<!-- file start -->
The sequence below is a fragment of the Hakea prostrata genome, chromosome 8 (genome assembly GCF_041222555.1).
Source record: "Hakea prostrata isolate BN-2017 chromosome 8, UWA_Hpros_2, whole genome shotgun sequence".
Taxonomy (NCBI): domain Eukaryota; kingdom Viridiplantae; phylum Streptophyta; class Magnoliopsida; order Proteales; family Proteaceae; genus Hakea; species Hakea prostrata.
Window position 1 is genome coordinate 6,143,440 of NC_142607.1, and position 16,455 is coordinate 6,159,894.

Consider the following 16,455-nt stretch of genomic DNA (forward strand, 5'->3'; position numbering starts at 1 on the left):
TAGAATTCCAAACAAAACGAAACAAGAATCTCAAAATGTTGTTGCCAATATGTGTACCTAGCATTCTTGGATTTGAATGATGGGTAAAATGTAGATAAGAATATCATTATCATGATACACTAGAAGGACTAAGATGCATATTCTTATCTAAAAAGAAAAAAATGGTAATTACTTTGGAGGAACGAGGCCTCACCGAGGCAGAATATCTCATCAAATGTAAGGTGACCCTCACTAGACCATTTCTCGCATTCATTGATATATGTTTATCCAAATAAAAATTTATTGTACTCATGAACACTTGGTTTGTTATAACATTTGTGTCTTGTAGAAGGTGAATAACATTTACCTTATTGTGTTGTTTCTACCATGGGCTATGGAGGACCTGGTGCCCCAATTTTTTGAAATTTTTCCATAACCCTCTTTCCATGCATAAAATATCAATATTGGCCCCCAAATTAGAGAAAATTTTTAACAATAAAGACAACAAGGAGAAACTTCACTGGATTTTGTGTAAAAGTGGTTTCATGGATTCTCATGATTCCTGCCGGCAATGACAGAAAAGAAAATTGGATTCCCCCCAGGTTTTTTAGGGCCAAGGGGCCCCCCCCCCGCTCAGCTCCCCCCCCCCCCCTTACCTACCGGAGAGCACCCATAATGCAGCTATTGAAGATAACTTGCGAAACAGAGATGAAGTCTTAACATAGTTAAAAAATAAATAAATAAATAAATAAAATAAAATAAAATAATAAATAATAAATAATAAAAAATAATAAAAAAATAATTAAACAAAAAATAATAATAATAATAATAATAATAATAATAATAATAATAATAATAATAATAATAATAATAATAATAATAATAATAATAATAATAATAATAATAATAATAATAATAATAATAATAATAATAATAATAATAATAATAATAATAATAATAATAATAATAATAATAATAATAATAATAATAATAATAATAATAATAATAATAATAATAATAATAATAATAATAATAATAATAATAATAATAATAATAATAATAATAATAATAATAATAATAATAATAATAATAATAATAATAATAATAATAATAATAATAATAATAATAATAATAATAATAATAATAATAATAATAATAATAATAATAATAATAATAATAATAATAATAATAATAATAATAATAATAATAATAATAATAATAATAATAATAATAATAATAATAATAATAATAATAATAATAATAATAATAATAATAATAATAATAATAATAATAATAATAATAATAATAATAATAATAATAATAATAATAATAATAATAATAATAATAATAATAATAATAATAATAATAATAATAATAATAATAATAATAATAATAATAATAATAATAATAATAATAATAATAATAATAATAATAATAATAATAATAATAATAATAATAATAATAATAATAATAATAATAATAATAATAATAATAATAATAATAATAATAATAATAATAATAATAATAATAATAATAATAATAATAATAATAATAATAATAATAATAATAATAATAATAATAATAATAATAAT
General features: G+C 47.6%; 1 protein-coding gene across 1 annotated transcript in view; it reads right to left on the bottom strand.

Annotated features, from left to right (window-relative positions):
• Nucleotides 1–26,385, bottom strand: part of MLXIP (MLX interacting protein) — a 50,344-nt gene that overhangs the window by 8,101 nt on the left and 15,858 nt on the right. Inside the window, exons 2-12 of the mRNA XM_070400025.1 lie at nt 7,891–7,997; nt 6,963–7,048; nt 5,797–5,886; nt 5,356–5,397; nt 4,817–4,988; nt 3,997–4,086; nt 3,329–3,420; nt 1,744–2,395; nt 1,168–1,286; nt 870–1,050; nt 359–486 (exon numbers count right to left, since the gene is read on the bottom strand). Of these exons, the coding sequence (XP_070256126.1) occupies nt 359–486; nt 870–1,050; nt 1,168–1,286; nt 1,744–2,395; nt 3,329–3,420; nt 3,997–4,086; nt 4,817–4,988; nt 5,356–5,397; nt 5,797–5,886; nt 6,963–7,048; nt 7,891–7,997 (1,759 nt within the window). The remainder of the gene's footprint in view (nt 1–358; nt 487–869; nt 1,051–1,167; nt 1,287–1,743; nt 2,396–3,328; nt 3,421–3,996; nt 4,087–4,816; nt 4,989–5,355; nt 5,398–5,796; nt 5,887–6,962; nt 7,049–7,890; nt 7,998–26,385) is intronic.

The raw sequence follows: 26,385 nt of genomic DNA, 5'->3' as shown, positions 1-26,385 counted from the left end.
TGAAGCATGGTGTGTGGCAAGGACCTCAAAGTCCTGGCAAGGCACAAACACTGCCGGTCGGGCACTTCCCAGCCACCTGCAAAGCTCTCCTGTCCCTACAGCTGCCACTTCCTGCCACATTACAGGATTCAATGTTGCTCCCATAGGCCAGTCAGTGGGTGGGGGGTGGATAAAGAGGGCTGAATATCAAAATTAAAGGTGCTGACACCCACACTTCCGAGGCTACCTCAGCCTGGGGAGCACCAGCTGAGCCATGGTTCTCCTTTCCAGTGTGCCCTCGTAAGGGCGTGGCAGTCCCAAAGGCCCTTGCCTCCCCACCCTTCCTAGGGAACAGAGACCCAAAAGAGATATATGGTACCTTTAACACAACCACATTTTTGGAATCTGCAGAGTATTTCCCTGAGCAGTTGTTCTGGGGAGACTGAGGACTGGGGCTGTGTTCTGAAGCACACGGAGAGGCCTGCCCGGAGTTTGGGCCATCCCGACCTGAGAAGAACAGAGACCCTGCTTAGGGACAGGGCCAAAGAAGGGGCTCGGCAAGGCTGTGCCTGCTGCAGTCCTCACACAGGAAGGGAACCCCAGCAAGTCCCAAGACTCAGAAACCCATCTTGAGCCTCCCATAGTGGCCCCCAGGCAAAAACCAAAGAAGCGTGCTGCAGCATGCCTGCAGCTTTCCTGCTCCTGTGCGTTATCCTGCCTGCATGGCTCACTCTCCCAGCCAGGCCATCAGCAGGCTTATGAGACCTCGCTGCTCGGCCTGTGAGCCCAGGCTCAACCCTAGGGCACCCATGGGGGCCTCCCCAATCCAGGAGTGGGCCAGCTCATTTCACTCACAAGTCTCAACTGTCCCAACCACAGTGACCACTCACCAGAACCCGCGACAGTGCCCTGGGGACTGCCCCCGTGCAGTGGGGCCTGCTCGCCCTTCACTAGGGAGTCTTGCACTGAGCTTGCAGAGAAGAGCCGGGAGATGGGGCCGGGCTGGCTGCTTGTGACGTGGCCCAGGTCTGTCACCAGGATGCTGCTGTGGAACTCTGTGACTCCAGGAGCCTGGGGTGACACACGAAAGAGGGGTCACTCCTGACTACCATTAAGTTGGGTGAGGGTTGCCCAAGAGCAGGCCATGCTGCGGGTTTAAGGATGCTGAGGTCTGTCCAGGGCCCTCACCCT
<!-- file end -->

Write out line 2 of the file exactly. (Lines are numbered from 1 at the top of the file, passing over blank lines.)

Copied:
Source record: "Hakea prostrata isolate BN-2017 chromosome 8, UWA_Hpros_2, whole genome shotgun sequence".